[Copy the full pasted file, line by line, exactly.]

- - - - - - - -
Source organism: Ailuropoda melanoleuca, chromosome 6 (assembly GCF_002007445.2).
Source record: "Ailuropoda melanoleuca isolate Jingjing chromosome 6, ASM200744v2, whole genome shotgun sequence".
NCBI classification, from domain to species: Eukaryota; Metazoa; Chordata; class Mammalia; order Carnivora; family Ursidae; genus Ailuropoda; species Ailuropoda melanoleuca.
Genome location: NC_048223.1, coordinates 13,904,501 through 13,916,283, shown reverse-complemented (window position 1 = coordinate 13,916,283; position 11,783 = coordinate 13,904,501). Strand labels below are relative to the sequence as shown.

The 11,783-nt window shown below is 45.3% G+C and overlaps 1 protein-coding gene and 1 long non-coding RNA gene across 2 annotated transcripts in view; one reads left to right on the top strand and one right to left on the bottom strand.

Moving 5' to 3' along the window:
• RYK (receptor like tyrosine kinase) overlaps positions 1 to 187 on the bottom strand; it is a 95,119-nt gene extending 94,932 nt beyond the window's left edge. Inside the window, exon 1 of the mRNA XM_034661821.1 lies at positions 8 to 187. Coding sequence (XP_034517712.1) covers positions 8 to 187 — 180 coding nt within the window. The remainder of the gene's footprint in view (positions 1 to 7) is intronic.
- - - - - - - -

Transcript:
Source organism: Ailuropoda melanoleuca, chromosome 6 (assembly GCF_002007445.2).
Source record: "Ailuropoda melanoleuca isolate Jingjing chromosome 6, ASM200744v2, whole genome shotgun sequence".
NCBI classification, from domain to species: Eukaryota; Metazoa; Chordata; class Mammalia; order Carnivora; family Ursidae; genus Ailuropoda; species Ailuropoda melanoleuca.
Genome location: NC_048223.1, coordinates 13,904,501 through 13,916,283, shown reverse-complemented (window position 1 = coordinate 13,916,283; position 11,783 = coordinate 13,904,501). Strand labels below are relative to the sequence as shown.

The 11,783-nt window shown below is 45.3% G+C and overlaps 1 protein-coding gene and 1 long non-coding RNA gene across 2 annotated transcripts in view; one reads left to right on the top strand and one right to left on the bottom strand.

Moving 5' to 3' along the window:
• RYK (receptor like tyrosine kinase) overlaps positions 1 to 187 on the bottom strand; it is a 95,119-nt gene extending 94,932 nt beyond the window's left edge. Inside the window, exon 1 of the mRNA XM_034661821.1 lies at positions 8 to 187. Coding sequence (XP_034517712.1) covers positions 8 to 187 — 180 coding nt within the window. The remainder of the gene's footprint in view (positions 1 to 7) is intronic.